10 facts and figures that convey the pharmaceutical industry’s actual motivating factors.
It’s no secret that big pharma has a lot of work to do in restoring its image. The pharmaceutical industry is more powerful than it has ever been before. The amount of money swirling around the world of big pharma has reached astronomical heights. With that power and profit, however, has come a constant barrage of scrutiny and dismay.
Implausible drug prices and unethical marketing techniques clearly aren’t the recipe for a successful reputation. The transparency issue has improved somewhat, thanks to the Affordable Care Act’s Open Payment database that was released last year and requires pharmaceutical companies to disclose any payments and gifts given to doctors or hospitals.
It’s been called America’s New Mafia; it’s been blamed for killing thousands of people. In the 2015 Harris corporate reputation poll that measures the quality of an industry’s reputation, the pharmaceutical industry ranked 9th out of 14 industries, with only 37% of public mentions being positive. Keep in mind that we’re talking about an industry that literally saves millions of lives by manufacturing life-saving medications. So why the bad rep? Because saving lives is not their priority – making money is. Just take a look at the numbers:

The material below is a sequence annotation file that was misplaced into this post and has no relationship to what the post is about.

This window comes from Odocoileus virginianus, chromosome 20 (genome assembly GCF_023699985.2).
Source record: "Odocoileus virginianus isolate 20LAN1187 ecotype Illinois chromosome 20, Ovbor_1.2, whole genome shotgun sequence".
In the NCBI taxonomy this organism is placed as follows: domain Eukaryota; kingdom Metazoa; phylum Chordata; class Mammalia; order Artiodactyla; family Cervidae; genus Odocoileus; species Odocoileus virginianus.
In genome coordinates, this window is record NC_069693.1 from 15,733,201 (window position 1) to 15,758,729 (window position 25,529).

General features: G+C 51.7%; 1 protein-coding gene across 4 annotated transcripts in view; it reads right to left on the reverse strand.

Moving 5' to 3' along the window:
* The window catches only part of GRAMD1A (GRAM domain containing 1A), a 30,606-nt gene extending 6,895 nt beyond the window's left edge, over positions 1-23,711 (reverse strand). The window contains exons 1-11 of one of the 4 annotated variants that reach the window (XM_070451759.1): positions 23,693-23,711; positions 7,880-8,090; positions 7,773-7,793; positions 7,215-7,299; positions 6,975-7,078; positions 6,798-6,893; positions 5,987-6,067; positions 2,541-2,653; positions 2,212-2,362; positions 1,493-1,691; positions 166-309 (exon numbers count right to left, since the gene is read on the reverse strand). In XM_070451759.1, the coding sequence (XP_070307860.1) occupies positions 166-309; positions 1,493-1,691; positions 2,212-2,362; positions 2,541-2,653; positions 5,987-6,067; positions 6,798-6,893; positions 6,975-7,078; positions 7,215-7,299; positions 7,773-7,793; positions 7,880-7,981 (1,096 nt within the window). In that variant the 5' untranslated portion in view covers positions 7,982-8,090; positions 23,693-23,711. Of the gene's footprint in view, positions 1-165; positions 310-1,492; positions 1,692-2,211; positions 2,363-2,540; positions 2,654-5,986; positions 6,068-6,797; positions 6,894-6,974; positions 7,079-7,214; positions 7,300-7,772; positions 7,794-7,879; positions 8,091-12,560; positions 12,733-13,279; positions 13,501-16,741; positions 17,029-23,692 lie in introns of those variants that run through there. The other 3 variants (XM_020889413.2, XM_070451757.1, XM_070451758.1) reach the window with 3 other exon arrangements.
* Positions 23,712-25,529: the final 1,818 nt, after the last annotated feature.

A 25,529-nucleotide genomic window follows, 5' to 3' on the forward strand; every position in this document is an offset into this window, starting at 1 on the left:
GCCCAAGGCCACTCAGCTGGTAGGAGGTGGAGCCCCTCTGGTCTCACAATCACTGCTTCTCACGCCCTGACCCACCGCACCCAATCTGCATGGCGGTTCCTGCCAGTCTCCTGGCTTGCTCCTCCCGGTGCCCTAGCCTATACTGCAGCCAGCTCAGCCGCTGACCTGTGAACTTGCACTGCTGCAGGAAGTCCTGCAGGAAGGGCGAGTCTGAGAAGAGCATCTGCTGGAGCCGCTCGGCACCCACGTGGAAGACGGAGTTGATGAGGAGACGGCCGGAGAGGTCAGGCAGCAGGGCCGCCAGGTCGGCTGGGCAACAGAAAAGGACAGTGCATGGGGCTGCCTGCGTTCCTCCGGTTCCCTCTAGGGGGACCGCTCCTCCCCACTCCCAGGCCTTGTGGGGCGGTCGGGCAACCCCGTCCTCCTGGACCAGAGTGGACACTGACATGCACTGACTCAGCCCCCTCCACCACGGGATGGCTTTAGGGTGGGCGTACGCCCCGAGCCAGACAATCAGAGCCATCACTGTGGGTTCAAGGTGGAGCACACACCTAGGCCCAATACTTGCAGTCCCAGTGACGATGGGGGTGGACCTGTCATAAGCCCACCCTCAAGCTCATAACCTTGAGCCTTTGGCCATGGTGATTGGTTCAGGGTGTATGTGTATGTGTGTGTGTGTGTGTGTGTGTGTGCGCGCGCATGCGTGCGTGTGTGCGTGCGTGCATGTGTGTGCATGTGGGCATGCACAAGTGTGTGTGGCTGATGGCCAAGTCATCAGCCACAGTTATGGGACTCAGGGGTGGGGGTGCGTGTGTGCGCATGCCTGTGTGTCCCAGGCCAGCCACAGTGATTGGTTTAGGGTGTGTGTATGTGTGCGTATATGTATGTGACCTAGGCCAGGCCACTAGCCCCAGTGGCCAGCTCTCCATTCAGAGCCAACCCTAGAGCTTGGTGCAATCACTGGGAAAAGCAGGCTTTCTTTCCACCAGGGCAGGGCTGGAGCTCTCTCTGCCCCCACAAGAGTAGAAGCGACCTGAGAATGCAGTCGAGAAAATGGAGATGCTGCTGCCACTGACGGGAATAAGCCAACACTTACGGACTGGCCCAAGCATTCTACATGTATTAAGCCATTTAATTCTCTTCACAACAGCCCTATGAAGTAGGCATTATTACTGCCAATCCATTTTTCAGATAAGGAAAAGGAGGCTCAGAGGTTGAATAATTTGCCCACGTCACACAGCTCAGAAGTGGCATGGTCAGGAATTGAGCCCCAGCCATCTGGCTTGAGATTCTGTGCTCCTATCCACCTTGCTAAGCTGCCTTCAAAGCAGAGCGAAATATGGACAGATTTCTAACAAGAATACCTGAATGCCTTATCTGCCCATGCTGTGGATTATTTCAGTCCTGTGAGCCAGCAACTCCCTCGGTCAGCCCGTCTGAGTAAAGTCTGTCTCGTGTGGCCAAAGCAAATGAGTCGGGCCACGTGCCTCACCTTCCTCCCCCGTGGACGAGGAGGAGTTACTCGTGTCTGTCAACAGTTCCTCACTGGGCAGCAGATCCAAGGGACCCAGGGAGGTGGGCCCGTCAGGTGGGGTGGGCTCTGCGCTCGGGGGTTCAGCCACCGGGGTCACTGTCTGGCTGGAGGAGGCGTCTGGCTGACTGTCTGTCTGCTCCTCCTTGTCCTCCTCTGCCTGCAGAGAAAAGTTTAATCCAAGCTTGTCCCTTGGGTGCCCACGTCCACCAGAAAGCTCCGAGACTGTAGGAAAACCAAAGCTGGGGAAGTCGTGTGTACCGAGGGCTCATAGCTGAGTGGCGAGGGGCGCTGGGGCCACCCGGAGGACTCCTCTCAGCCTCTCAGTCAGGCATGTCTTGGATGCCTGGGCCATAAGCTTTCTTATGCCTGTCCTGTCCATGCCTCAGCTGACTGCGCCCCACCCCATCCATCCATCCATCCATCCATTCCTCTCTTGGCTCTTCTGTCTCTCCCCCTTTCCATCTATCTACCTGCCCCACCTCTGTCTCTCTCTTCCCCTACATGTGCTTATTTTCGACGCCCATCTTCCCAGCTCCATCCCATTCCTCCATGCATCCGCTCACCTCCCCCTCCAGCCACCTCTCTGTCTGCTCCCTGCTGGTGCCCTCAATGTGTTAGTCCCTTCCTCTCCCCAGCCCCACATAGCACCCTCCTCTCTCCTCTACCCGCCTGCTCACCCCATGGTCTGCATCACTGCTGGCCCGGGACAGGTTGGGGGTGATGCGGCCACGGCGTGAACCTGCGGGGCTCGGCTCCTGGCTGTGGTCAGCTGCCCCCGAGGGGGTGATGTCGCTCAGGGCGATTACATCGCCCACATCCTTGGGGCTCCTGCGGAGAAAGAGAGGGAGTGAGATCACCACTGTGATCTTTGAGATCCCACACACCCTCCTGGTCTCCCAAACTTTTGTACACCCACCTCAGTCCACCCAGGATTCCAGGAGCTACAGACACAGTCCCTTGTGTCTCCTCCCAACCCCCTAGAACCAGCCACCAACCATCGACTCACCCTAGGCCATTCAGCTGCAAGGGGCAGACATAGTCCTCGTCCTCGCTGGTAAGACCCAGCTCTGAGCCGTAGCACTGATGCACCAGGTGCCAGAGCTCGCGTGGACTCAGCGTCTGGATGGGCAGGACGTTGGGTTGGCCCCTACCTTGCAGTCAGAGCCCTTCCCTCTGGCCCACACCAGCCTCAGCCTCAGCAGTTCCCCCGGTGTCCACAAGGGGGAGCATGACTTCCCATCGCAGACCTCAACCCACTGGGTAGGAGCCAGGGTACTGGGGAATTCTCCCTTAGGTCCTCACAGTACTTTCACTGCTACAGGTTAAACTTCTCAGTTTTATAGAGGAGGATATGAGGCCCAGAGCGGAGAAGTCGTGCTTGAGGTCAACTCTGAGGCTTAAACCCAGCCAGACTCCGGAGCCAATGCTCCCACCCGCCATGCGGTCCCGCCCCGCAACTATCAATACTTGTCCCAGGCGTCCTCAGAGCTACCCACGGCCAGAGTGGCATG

- Nearly 70% of Americans are on at least one prescription drug, over half of Americans take two prescription drugs, and 20% of Americans are on at least five prescription drugs
- For every $1 pharmaceutical company spend on R&D for a new drug, they spend $19 on advertising that drug
- 51% of drugs prescribed to Americans are generics, but they only make up 8% of the country’s total amount spent on drugs. The other 49% are the drugs with exclusive marketing rights, which makes up 92% of the total drug spending
- The percent markup of the prescription drug Xanax is approximately 570,000%. That means that the consumer cost per 100 tablets is roughly $137.79, while the cost of the active ingredients is $0.024
- In 2013, the total amount spent on drugs topped $329.2 billion. That’s roughly $1,000 per person
- In the United States, the cost of prescription drugs rises 12% every year
- In 2012, of the 12 new-to-market drugs approved by the FDA, 11 of them were priced above $100,000 per-patient per-year
- The worldwide pharmaceutical market revenue in 2013 was $980 billion, almost twice as much as it was only 10 years before ($498 billion in 2003)
- Over 70 million Americans take mind-altering drugs
- 1 in 4 senior citizens skip doses of their prescribed medications in an attempt to reduce the amount of money they have to spend on drugs
These numbers are quite telling, to say the least. Nobody is saying that big pharma shouldn’t be able to turn a profit, but in an industry as life-altering as pharmaceuticals, there has to be a line that cannot be crossed – and that line is when making money takes precedence over saving lives.
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